Forced to be rich? Returns to compulsory schooling in Britain
|Title:||Forced to be rich? Returns to compulsory schooling in Britain||Authors:||Devereux, Paul J.
Hart, Robert A.
|Permanent link:||http://hdl.handle.net/10197/2622||Date:||Nov-2009||Online since:||2010-11-30T15:18:17Z||Abstract:||Do students benefit from compulsory schooling? In an important article, Oreopoulos (2006) studied the 1947 British compulsory schooling law change and found large returns to schooling of about 15% using the General Household Survey (GHS). Reanalysing this dataset, we find much smaller returns of about 3% on average with no evidence of any positive return for women and a return for men of 4-7%. Additionally, we utilize the New Earnings Survey Panel Data-set (NESPD) that has earnings information superior to that in the GHS and find similar estimates: zero returns for women and returns of 3 to 4% for men.||Funding Details:||Not applicable||Type of material:||Working Paper||Publisher:||University College Dublin. School of Economics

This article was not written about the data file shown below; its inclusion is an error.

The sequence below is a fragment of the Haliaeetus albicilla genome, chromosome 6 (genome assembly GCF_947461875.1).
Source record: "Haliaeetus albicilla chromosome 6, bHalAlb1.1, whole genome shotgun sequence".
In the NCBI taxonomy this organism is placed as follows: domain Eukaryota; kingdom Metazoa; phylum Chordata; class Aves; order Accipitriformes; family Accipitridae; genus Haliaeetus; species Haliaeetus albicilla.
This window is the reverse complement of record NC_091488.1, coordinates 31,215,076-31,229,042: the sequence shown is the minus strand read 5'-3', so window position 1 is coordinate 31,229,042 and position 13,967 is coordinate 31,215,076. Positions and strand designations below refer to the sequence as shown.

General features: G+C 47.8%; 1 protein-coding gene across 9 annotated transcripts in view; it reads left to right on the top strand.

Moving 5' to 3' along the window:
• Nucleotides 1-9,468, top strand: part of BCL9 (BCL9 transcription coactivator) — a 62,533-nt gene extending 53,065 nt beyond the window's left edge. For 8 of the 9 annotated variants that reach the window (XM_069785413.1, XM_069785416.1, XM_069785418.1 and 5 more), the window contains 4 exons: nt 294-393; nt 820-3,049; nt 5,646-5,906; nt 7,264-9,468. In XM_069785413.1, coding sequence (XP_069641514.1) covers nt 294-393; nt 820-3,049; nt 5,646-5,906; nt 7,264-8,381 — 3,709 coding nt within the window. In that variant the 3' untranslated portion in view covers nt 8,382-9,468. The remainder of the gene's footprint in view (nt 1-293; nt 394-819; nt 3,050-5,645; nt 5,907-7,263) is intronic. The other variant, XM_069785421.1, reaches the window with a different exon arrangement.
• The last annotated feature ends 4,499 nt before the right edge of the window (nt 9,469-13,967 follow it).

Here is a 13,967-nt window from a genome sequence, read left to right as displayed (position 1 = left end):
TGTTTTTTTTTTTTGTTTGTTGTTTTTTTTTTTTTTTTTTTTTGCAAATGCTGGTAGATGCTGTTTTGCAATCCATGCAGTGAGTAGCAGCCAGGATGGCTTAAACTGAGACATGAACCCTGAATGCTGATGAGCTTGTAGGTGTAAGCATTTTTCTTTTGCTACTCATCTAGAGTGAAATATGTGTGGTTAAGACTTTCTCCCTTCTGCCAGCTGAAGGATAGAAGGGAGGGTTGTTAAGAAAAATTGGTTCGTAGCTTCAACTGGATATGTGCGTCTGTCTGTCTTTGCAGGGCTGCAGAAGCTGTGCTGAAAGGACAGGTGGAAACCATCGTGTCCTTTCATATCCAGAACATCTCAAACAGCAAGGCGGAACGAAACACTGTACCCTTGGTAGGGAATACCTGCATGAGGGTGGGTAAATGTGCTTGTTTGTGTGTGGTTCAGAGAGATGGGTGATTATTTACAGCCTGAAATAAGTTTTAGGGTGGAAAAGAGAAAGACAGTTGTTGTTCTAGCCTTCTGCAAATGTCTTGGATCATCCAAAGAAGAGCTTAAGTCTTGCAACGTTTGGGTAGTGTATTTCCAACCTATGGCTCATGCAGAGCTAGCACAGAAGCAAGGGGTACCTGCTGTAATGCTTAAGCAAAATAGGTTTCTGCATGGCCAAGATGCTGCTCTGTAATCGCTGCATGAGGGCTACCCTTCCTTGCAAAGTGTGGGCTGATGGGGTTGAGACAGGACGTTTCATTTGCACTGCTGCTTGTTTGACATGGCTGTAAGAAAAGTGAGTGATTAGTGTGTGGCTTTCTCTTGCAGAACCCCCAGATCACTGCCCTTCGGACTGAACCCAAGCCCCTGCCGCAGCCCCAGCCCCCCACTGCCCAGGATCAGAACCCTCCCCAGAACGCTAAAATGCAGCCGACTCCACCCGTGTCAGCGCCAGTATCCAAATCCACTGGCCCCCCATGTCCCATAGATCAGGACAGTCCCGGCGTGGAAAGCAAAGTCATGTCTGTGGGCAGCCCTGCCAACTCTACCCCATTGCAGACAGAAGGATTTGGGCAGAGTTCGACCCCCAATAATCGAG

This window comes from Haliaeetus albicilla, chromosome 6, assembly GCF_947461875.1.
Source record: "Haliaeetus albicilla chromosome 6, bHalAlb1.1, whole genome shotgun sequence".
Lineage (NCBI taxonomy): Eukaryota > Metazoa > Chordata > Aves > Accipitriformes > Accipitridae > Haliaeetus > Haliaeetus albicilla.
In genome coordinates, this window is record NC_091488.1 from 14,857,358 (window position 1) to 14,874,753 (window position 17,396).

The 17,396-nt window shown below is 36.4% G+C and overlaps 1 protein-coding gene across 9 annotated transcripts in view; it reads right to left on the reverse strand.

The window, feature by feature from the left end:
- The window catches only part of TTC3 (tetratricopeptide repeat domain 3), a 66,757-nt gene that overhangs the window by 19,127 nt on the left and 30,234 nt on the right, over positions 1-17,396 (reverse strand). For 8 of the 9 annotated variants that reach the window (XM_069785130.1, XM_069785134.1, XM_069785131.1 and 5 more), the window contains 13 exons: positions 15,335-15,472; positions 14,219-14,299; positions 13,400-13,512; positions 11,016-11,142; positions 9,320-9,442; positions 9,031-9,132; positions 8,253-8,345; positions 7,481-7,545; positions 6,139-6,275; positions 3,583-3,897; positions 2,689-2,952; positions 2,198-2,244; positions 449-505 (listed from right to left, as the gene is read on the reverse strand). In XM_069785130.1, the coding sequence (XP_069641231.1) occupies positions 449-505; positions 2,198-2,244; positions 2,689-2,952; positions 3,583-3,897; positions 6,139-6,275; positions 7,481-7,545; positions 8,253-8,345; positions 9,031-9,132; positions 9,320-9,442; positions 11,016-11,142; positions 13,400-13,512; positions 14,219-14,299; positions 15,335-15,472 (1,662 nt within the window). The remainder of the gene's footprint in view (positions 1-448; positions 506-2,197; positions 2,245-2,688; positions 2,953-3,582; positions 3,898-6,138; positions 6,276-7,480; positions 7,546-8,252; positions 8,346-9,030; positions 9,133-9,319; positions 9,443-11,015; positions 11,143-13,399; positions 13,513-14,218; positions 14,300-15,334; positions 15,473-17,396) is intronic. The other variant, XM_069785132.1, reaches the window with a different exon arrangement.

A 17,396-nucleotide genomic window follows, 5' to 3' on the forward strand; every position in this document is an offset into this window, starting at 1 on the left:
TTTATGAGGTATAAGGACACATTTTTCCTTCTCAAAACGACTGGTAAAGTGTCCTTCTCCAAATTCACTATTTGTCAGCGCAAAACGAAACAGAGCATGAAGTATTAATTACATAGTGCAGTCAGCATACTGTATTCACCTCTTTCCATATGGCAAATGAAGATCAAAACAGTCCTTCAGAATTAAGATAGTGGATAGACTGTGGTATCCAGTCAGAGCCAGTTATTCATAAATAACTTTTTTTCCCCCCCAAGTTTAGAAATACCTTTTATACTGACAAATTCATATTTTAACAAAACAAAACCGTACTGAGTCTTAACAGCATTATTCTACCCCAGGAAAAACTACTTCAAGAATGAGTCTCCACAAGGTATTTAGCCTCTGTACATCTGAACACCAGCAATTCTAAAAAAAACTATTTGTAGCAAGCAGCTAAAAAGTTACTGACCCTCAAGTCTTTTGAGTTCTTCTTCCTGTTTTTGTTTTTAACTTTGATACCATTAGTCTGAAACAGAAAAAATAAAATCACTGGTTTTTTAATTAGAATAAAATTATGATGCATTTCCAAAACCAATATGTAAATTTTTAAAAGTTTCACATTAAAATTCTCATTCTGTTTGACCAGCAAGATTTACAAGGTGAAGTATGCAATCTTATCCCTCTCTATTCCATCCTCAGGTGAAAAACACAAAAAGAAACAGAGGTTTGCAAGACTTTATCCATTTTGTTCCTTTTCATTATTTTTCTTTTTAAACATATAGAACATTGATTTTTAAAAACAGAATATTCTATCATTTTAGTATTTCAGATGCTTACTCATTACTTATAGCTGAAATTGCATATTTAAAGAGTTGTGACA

University College Dublin. Geary Institute
|Series/Report no.:||UCD Centre for Economic Research Working Paper Series; WP 09 24; UCD Geary Institute Discussion Paper Series; WP2009/40||Subject LCSH:||Education, Compulsory--Great Britain
Wages--Effect of education on
|Other versions:||http://www.ucd.ie/t4cms/wp09.24.pdf||Language:||en||Status of Item:||Not peer reviewed|
|Appears in Collections:||Economics Working Papers & Policy Papers|
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